Despite the stress and angst planning the yearly trip inevitably brings down on me (I accepted years ago that me and airport personnel do not get on) I make a positive effort to be positive as I lay the ground work for what I always hope will be a fortnight to remember – for all the right reasons.
This year, in addition to deciding the destination, agreeing the departure date and accepting a ridiculously high bill will have to be paid for one night’s hotel and 14 days parking before departure, I also had to face the additional challenge of renewing my passport ahead of getting away.
I had actually collected the rather intimidating bundle of paperwork from the post office and confirmed to the assistant behind the counter ‘‘Terminator’’ style that “I’ll be back”, when Mrs B announced, rather smugly I thought, that she was way ahead of me and had already completed her application on line. Not only that, within a very short space of time she had been told via email it had been accepted and the new document was on its way.
Needless to say, I didn’t need much encouragement to follow her example, so prompty popped up to the High Street to have a few suitably sized headshots taken, dug out my soon to expire and dog-eared travel pass and handed it all over to her to deal with. The end result was as efficient as I’d been encouraged to believe. No sooner had the ‘‘send’’ button been pushed, it seemed to me the ‘‘received’ message arrived. Very quickly after that more good news came down the line culminating with the confirmation that I would, once again, be in receipt of the document that will allow me to travel the globe, in theory at least unmolested, for the next decade. Good news indeed for me. Going by past experience however, maybe not so good for the unsuspecting security and customs staff employed at any of the airports I might opt to fly from and to in the next ten years or so.I don’t know what it is with me and people in uniforms at airports. I seem to attract the stroppy ones like moths to a flame.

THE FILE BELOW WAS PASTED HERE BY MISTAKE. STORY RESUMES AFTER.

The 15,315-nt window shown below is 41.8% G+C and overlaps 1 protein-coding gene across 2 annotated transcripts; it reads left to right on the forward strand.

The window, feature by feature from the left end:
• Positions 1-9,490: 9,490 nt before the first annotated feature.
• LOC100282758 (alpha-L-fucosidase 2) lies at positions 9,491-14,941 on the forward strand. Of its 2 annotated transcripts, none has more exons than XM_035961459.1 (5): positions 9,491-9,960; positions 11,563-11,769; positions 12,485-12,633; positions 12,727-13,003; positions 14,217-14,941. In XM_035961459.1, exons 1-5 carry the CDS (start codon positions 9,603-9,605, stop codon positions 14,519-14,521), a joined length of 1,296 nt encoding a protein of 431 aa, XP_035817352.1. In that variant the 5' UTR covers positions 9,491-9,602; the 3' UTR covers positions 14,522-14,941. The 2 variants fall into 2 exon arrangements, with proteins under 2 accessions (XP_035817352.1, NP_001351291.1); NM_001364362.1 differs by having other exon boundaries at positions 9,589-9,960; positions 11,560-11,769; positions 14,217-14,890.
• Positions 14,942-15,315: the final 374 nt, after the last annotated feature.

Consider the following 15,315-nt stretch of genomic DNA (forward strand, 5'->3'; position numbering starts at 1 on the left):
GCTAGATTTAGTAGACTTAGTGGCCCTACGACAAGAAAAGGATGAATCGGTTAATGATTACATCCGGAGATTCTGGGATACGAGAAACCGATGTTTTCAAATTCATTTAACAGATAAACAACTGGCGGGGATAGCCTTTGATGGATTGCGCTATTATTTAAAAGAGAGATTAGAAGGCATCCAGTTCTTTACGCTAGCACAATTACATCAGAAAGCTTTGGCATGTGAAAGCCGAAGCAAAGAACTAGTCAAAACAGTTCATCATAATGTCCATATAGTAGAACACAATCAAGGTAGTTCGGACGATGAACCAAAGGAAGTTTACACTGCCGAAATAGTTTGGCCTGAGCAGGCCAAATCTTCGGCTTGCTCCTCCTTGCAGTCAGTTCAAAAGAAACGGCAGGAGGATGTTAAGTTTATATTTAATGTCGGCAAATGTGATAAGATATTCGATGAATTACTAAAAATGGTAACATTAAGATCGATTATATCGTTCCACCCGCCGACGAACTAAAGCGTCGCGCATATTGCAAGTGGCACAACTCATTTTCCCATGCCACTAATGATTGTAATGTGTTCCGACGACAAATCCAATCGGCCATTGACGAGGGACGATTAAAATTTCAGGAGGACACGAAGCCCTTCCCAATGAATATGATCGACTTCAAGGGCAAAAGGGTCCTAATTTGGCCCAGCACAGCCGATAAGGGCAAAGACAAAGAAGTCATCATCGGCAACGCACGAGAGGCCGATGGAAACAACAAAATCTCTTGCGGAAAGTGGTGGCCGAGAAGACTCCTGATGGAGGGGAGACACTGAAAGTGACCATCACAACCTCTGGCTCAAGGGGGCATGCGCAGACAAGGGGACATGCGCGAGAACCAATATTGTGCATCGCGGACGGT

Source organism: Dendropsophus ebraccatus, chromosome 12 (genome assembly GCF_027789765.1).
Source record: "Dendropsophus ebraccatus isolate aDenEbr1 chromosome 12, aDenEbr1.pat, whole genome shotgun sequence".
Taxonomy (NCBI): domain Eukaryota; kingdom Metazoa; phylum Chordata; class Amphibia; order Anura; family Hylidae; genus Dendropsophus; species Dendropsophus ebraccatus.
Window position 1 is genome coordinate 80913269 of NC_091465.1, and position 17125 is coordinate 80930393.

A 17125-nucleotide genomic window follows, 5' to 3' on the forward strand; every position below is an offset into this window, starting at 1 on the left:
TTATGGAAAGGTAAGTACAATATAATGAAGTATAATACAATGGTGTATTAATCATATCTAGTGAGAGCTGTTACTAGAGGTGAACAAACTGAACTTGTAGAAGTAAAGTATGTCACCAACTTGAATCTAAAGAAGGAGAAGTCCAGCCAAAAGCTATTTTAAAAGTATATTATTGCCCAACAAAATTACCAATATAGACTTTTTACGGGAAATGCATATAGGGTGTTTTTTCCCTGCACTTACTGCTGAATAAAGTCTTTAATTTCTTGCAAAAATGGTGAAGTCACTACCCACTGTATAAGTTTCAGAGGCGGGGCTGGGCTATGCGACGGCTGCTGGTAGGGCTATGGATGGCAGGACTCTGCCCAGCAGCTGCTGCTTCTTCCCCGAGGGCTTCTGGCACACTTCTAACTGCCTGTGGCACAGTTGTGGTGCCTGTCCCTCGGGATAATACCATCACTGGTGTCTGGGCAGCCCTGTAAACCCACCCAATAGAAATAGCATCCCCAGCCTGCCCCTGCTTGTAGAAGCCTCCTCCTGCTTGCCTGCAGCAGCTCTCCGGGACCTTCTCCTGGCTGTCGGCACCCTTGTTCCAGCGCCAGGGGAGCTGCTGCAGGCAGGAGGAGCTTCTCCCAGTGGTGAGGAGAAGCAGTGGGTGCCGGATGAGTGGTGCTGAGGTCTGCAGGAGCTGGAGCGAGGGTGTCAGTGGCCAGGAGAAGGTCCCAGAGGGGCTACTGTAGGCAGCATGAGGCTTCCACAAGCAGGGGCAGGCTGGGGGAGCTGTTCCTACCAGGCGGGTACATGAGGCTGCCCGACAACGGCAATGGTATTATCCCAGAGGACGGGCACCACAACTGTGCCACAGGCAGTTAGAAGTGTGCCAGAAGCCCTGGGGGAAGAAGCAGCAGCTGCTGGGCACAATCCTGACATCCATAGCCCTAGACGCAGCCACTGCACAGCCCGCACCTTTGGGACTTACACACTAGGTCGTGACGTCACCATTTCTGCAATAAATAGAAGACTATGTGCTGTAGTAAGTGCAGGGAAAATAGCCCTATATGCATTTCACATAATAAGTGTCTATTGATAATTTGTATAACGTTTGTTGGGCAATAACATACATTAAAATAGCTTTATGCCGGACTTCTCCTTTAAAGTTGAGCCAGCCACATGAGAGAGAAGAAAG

I can be standing in a queue of 300 or more holidaymakers, biding my time to move painstakingly forward and ready to ‘‘assume the position’’ for the inevitable scan when I suddenly become a target.
Last year I was standing in lightweight chinos and short sleeved shirt ahead of boarding a flight that would take me to a cruise ship that would sail me to Bermuda when I was hustled out of the line and asked: “What is the purpose of your visit today?” Before I could stop myself and my long-suffering wife could whisper the sage advice of “button it” in my ear, I was off, asking that given my rather stylish dress code that morning wasn’t it obvious I was going off on my holidays?
Once again my reaction led to the uniform having the last word and, the lecture delivered, I was invited to rejoin my travelling companions but, of course, at the back of the queue. I won’t bore you but, par for the course, things typically went downhill from there.